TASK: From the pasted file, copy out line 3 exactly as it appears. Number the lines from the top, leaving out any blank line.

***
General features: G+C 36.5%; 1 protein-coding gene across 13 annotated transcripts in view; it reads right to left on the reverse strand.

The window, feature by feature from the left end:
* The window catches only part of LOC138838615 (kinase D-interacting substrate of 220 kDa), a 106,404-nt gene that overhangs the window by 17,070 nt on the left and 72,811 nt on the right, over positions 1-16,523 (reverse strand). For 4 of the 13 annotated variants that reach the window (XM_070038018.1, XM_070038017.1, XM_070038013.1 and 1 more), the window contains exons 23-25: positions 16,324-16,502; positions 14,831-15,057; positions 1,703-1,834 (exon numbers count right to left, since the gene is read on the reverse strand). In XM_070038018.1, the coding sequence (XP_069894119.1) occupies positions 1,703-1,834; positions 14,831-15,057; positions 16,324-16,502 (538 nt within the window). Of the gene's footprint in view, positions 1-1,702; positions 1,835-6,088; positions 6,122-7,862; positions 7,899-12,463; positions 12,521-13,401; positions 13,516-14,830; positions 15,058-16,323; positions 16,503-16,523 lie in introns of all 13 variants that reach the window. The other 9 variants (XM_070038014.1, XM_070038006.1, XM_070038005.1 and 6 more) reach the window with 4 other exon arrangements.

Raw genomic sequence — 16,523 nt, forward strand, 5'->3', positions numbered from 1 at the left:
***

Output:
* The window catches only part of LOC138838615 (kinase D-interacting substrate of 220 kDa), a 106,404-nt gene that overhangs the window by 17,070 nt on the left and 72,811 nt on the right, over positions 1-16,523 (reverse strand). For 4 of the 13 annotated variants that reach the window (XM_070038018.1, XM_070038017.1, XM_070038013.1 and 1 more), the window contains exons 23-25: positions 16,324-16,502; positions 14,831-15,057; positions 1,703-1,834 (exon numbers count right to left, since the gene is read on the reverse strand). In XM_070038018.1, the coding sequence (XP_069894119.1) occupies positions 1,703-1,834; positions 14,831-15,057; positions 16,324-16,502 (538 nt within the window). Of the gene's footprint in view, positions 1-1,702; positions 1,835-6,088; positions 6,122-7,862; positions 7,899-12,463; positions 12,521-13,401; positions 13,516-14,830; positions 15,058-16,323; positions 16,503-16,523 lie in introns of all 13 variants that reach the window. The other 9 variants (XM_070038014.1, XM_070038006.1, XM_070038005.1 and 6 more) reach the window with 4 other exon arrangements.